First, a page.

The LTO has been running workshops on teaching with technology for the last few years. These workshops have touched on the basics of using web 2.0 and social media tools in the classroom. If you’re interested in taking your use of digital tools to the next level, this post is for you.
A lot has been said recently about the benefits of non-programmers learning at least some basic programming skills. As life becomes increasingly digital, an understanding of the principles of computer science helps when trying to navigate and troubleshoot the multitude of new interfaces and applications that are constantly being thrown at us. Furthermore, even basic programming can help scholars explore new angles for their research, as well as provide new tools to be used in the classroom. With the rise of fields such as Digital Humanities, researchers have increasingly seen the utility of programming and digital tools when working on projects in almost any discipline.
To get some ideas for potential uses for technology in the higher education classroom, check out the articles available on Learning Through Digital Media Experiments in Technology and Pedagogy
To search for tools that can help solve your particular problem or accomplish a specific task, try Bamboo DiRT. This site “is a tool, service, and collection registry of digital research tools for scholarly use. Developed by Project Bamboo, Bamboo DiRT makes it easy for digital humanists and others conducting digital research to find and compare resources ranging from content management systems to music OCR, statistical analysis packages to mindmapping software.”
If you’re unsure where to get started, or what kind of tools that are available freely on the internet, we’ve listed a bunch below.
Hackety Hack Programming Tutorial: Learn Ruby
The Bastards Book of Ruby is an introduction to programming and its practical uses for journalists, researchers, scientists, analysts, and anyone else whose job is to seek out, make sense from, and show the hard-to-find data.
Learn to Program by Chris Pine
ScraperWiki: web scraping with Python
Introduction to Programming in Java, MIT OpenCourseware
Web and Graphic Design
Mozilla Thimble: Write and edit CSS and HTML directly in your browser
Colr: Play with colors and color schemes
Typetester “is an online application for comparison of the fonts for the screen. Its primary role is to make web designer’s life easier. As the new fonts are bundled into operating systems, the list of the common fonts will be updated.”
Text and Data Analysis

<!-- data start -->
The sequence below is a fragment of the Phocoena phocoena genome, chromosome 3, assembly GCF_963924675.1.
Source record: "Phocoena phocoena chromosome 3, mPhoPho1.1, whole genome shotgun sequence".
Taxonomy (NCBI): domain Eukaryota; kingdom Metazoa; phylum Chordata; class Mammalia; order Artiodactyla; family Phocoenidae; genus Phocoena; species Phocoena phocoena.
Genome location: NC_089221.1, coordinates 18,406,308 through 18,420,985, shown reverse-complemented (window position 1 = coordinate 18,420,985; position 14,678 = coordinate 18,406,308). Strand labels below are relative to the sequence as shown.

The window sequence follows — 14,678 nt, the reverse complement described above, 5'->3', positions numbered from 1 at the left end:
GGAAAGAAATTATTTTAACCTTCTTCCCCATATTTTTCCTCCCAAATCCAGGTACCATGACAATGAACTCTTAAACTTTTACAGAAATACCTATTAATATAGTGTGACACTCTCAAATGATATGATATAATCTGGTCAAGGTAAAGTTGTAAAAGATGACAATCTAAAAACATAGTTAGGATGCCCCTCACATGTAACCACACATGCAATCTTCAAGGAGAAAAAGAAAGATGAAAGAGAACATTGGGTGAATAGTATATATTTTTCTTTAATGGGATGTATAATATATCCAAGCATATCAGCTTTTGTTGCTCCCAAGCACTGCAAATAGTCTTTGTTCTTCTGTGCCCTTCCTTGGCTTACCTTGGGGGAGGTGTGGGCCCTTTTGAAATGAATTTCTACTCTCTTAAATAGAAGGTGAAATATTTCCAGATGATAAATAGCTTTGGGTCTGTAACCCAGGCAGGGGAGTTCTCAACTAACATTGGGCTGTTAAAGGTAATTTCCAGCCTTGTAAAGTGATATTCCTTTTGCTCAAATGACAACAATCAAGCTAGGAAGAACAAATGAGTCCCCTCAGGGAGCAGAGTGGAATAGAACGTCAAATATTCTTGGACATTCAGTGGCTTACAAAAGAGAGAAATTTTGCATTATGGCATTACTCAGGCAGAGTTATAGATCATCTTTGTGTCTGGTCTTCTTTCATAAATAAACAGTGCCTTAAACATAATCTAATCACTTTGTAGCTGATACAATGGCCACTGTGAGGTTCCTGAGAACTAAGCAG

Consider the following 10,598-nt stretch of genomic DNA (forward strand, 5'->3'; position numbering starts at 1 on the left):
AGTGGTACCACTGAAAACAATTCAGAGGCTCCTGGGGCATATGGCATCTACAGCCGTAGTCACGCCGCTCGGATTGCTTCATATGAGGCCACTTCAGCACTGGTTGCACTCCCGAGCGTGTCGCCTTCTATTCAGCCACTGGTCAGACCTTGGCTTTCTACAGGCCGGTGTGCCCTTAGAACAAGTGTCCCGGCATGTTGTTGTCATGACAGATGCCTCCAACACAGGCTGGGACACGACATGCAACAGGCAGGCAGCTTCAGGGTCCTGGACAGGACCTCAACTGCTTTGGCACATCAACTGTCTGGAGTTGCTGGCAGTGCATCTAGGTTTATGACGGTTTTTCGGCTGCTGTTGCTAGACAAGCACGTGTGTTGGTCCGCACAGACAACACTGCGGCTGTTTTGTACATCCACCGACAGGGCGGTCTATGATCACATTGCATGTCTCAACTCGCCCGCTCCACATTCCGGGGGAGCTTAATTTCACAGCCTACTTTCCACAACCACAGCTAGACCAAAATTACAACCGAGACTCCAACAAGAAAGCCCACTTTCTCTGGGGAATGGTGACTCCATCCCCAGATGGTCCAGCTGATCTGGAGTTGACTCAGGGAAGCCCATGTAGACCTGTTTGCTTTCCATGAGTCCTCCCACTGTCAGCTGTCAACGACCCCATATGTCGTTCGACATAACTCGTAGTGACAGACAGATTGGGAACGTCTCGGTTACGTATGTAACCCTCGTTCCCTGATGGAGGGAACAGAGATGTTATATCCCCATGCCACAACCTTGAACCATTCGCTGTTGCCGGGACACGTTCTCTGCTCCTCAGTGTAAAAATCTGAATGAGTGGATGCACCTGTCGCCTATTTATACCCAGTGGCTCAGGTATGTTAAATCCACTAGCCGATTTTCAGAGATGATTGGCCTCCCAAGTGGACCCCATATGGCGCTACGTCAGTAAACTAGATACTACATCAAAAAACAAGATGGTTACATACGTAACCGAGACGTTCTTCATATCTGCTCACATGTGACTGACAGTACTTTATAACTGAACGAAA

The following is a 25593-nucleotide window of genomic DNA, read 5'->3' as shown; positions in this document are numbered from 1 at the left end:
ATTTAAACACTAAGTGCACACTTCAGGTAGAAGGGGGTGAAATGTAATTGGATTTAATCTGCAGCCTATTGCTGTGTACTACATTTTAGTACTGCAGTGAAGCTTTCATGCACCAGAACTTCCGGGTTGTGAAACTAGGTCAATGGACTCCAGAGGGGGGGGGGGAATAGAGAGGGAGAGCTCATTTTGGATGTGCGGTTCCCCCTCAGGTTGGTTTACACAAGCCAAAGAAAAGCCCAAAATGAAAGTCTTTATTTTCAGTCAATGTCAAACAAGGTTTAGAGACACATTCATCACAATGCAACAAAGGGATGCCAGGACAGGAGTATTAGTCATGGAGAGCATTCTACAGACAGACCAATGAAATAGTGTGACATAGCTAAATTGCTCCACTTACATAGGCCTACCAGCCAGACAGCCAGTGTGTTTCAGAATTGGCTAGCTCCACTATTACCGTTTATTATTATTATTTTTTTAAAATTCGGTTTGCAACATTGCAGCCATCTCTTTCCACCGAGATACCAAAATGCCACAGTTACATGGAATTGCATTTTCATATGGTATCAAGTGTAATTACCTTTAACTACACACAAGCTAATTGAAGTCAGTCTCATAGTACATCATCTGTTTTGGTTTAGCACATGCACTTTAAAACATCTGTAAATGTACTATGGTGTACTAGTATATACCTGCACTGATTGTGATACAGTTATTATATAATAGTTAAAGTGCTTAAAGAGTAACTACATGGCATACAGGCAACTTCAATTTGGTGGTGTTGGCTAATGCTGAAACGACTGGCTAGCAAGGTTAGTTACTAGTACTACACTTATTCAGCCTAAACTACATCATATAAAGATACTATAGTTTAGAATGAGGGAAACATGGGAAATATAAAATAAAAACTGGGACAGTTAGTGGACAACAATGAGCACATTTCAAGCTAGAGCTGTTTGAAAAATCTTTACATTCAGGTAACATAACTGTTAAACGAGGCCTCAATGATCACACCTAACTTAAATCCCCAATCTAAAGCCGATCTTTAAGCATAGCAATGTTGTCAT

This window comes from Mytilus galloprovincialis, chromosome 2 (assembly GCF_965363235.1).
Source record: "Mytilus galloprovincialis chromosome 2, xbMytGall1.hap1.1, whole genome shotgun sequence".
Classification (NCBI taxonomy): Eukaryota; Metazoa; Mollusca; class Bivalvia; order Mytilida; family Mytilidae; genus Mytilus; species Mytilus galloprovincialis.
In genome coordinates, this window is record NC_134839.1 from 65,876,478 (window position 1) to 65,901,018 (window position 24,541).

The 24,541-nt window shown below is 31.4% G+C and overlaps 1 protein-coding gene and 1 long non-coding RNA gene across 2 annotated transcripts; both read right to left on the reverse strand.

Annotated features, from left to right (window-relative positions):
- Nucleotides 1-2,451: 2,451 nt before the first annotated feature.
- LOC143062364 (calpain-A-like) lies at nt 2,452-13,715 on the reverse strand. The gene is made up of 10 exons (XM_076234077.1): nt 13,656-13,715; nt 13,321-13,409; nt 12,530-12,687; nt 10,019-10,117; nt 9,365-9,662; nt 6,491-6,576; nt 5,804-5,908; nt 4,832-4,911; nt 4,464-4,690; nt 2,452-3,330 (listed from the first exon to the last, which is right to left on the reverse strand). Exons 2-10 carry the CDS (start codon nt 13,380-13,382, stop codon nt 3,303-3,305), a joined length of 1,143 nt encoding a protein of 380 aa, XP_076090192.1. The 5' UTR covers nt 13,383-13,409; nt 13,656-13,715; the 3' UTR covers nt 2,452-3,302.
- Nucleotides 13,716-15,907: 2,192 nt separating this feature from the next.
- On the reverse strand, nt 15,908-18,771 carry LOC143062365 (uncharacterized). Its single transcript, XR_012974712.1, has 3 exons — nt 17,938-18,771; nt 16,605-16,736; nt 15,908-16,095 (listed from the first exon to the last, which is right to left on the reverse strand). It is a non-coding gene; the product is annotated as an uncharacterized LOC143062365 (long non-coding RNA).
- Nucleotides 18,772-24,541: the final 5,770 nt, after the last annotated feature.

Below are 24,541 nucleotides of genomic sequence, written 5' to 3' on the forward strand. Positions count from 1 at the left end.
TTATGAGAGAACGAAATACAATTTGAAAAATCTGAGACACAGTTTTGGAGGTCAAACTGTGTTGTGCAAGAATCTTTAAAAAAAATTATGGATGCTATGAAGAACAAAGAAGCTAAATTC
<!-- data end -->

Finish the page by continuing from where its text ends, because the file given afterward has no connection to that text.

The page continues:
Scripto, a “A free, open source tool enabling community transcriptions of document and multimedia files”
Monk “MONK “is a digital environment designed to help humanities scholars discover and analyze patterns in the texts they study”
Tapor “is a gateway to tools for sophisticated analysis and retrieval, along with representative texts for experimentation.”
Mandala can explore data sets from a variety of file formats, including .xml, .csv, .txt, .rft, and .pdf
Document Cloud gives “you access to extensive information about the people, places and organizations mentioned in each.”
Voyant is “a web-based text analysis environment” that allows users to perform actions such as “lexical analysis, including the study of frequency and distribution data.
Natural Language Processing Group provides open source statistical toolkits for various major computational linguistics problems.
Iconclass is “a classification system designed for art and iconography. It is the most widely accepted scientific tool for the description and retrieval of subjects represented in images (works of art, book illustrations, reproductions, photographs, etc.) and is used by museums and art institutions around the world.””
ImagePlot is a visualization software that explores patterns in large image collections.
Simulated Environment for Theatre “is a 3D environment for reading, exploring, and directing plays.”
Spatial and Temporal Analysis
Quantam GIS: Open Source Geographic Information System (GIS) (equivalent to ArcGIS)
Spatial Humanities: Step by Step is a “peer-reviewed series of tutorials and guides to getting things done in teaching and research with spatial tools and resources.”
VisualEyes is a web-based authoring tool that weaves “images, maps, charts, video and data into highly interactive and compelling dynamic visualizations… VisualEyes enables scholars to present selected primary source materials and research findings while encouraging active inquiry and hands-on learning among general and targeted audiences.”
Neatline “allows scholars, students, and curators to tell stories with maps and timelines. As a suite of add-on tools for Omeka, it opens new possibilities for hand-crafted, interactive spatial and temporal interpretation.”
Simile Exhibit “lets you easily create web pages with advanced text search and filtering functionalities, with interactive maps, timelines, and other visualizations.”